Do you want to improve your listening skills? The most important thing is to practise, practise, practise but if you would like more tips, keep reading. In this post, I'll give you some more ideas for how to get better at listening and where you can find some good materials.
1. The right level
Find listening that’s the right level for you. If it’s too difficult, you won’t learn anything from it and you will lose confidence and motivation. When I lived in Poland, I listened to the radio and it didn’t help me at all because I was a beginner and the radio was too hard.
2. Where to find online activites
Simpleenglishvideos.com is a great website which has videos at three different levels. Learnenglish.britishcouncil.org is also a good place to find listening activities and videos. Click on “skills” or “general” and then choose something for your level. There are also several British Council apps available. (If you search on YouTube for “elementary listening” or “intermediate listening”, for example, you will also find many videos, although some may be better than others.)
3. Easy listening
Duolingo is good for low levels. You can listen and read at the same time or you can try listening to the sentences before you read them. There is a website and an app but I think the website is better.
4. Intermediate Listening
BBC Learning English has lots of excellent videos for lower intermediate and intermediate students. They have a website and a YouTube channel but I think the easiest way to find the right level is to use the BBC Learning English app and look at the A-Z of programmes. My favourite is the Lingohack series. The British Council website (see point 2) is also good, especially Word on the Street.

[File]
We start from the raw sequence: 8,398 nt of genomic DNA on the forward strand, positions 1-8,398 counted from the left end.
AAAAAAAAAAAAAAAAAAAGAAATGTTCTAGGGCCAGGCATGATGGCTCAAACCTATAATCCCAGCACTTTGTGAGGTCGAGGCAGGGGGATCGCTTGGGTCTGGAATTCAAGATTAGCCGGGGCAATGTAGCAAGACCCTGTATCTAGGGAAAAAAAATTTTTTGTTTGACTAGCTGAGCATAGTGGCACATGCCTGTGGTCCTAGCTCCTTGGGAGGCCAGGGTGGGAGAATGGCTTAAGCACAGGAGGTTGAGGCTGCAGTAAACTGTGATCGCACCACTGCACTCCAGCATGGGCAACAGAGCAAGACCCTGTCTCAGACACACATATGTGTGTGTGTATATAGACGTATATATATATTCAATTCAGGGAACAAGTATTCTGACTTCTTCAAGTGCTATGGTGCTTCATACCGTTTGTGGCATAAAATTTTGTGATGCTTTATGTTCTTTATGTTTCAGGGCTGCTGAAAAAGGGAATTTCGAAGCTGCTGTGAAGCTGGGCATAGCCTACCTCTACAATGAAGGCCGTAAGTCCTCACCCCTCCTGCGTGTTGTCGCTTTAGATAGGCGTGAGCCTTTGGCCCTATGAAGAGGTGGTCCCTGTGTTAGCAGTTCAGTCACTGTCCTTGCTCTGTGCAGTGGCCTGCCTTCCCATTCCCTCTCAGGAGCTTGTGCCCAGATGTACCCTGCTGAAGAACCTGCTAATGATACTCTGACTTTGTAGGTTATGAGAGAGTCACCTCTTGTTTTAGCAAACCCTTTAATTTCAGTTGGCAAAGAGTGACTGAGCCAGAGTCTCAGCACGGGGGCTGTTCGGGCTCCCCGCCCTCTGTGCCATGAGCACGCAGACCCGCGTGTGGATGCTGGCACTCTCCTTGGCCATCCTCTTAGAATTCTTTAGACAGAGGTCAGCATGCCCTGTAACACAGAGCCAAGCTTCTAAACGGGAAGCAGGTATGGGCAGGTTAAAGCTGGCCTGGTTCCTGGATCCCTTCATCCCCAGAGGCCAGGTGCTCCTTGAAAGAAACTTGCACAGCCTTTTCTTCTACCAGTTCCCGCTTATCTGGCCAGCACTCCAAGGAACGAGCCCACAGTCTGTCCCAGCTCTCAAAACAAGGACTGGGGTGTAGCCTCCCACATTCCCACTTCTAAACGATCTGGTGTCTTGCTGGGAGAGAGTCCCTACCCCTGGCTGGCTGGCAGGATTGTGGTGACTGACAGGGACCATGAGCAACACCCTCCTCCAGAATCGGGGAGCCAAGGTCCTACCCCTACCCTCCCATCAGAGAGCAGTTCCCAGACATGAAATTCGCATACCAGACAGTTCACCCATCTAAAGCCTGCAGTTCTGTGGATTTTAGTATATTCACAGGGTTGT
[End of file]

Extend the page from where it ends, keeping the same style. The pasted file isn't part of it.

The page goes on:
5. Upper Intermediate listening
For upper intermediate students, I recommend News Review on BBC Learning English. Also, look at the audio zone and video zone sections on the British Council website.
6. Advance listening
If your English is advanced, you can watch or listen to anything you like! You don’t have to use materials made for students but you can use videos and audio for native speakers. The BBC news website has some videos and I also suggest listening to TED talks.
7. TV and films
Watch TV shows and films. If you watch Netflix or DVDs, you can usually watch with subtitles. At first, it’s OK to have subtitles in your own language. When you get better, you can change the subtitles to English. Eventually, you will be able to watch without using subtitles at all. Another suggestion is to watch something twice, first with and then without the subtitles. It might be boring to watch a whole film twice but you could watch your favourite ten minutes again.
Listen to songs. You can find music videos on YouTube. Some of them include the lyrics (words) or you can use Google to find the words. I also recommend lyricstraining.com or the app. This turns listening to songs into a game.
9. Active listening
Be active when you listen, not passive. Really try to understand what you’re listening to. Make a note of new words that you learn and what they mean. You could even try to make notes, depending on the type of listening. Tell somebody else what it was about or just tell yourself in your head! Before you listen, try to guess what you will hear. Think about what questions you would like to be answered. While you listen, see if your predictions were correct or if your questions are answered.
Don’t forget that conversation is also 50% listening, or at least it should be! Try to find people to talk to and listen to. See the previous section for advice on how to find a speaking partner.
11. Read and listen
Read and listen at the same time. Watch a video with subtitles. Buy or borrow a graded reader with a CD. Use an app such as beelinguapp. A lot of the videos I’ve mentioned above have transcripts or subtitles so you can read and listen. This is especially good for students who understand well when they read but find listening more difficult. Make sure you really listen though. It’s easy to stop listening and just read.
12. Keep it interesting
Lastly, and perhaps most importantly, find something that you enjoy or find interesting and you will be much more motivated to listen and persevere.
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